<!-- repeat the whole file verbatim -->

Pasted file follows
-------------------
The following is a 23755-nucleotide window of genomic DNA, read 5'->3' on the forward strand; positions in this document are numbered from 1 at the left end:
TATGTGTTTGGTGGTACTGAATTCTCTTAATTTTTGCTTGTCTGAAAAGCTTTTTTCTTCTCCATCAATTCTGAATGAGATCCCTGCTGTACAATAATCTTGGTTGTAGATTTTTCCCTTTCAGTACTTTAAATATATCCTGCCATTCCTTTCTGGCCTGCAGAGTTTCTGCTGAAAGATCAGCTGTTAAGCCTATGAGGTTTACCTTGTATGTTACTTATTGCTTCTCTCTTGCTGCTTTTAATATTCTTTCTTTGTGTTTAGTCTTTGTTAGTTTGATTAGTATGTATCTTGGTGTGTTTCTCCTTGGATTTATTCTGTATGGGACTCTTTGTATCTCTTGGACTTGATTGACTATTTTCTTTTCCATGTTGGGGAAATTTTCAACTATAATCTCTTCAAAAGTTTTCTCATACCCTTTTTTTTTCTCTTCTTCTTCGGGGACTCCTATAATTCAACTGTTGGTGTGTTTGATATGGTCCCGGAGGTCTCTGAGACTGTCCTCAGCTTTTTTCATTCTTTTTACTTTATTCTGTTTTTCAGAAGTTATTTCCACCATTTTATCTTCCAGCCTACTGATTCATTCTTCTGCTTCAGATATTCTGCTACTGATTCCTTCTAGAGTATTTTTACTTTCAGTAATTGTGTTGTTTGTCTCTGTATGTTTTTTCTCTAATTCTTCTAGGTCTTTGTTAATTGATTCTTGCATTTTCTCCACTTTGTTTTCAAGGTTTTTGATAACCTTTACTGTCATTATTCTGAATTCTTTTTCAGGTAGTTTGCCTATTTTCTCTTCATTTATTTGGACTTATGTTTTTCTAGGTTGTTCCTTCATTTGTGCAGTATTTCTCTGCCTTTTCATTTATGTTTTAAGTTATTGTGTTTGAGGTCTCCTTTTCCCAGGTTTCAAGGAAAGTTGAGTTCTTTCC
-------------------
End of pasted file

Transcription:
The following is a 23755-nucleotide window of genomic DNA, read 5'->3' on the forward strand; positions in this document are numbered from 1 at the left end:
TATGTGTTTGGTGGTACTGAATTCTCTTAATTTTTGCTTGTCTGAAAAGCTTTTTTCTTCTCCATCAATTCTGAATGAGATCCCTGCTGTACAATAATCTTGGTTGTAGATTTTTCCCTTTCAGTACTTTAAATATATCCTGCCATTCCTTTCTGGCCTGCAGAGTTTCTGCTGAAAGATCAGCTGTTAAGCCTATGAGGTTTACCTTGTATGTTACTTATTGCTTCTCTCTTGCTGCTTTTAATATTCTTTCTTTGTGTTTAGTCTTTGTTAGTTTGATTAGTATGTATCTTGGTGTGTTTCTCCTTGGATTTATTCTGTATGGGACTCTTTGTATCTCTTGGACTTGATTGACTATTTTCTTTTCCATGTTGGGGAAATTTTCAACTATAATCTCTTCAAAAGTTTTCTCATACCCTTTTTTTTTCTCTTCTTCTTCGGGGACTCCTATAATTCAACTGTTGGTGTGTTTGATATGGTCCCGGAGGTCTCTGAGACTGTCCTCAGCTTTTTTCATTCTTTTTACTTTATTCTGTTTTTCAGAAGTTATTTCCACCATTTTATCTTCCAGCCTACTGATTCATTCTTCTGCTTCAGATATTCTGCTACTGATTCCTTCTAGAGTATTTTTACTTTCAGTAATTGTGTTGTTTGTCTCTGTATGTTTTTTCTCTAATTCTTCTAGGTCTTTGTTAATTGATTCTTGCATTTTCTCCACTTTGTTTTCAAGGTTTTTGATAACCTTTACTGTCATTATTCTGAATTCTTTTTCAGGTAGTTTGCCTATTTTCTCTTCATTTATTTGGACTTATGTTTTTCTAGGTTGTTCCTTCATTTGTGCAGTATTTCTCTGCCTTTTCATTTATGTTTTAAGTTATTGTGTTTGAGGTCTCCTTTTCCCAGGTTTCAAGGAAAGTTGAGTTCTTTCC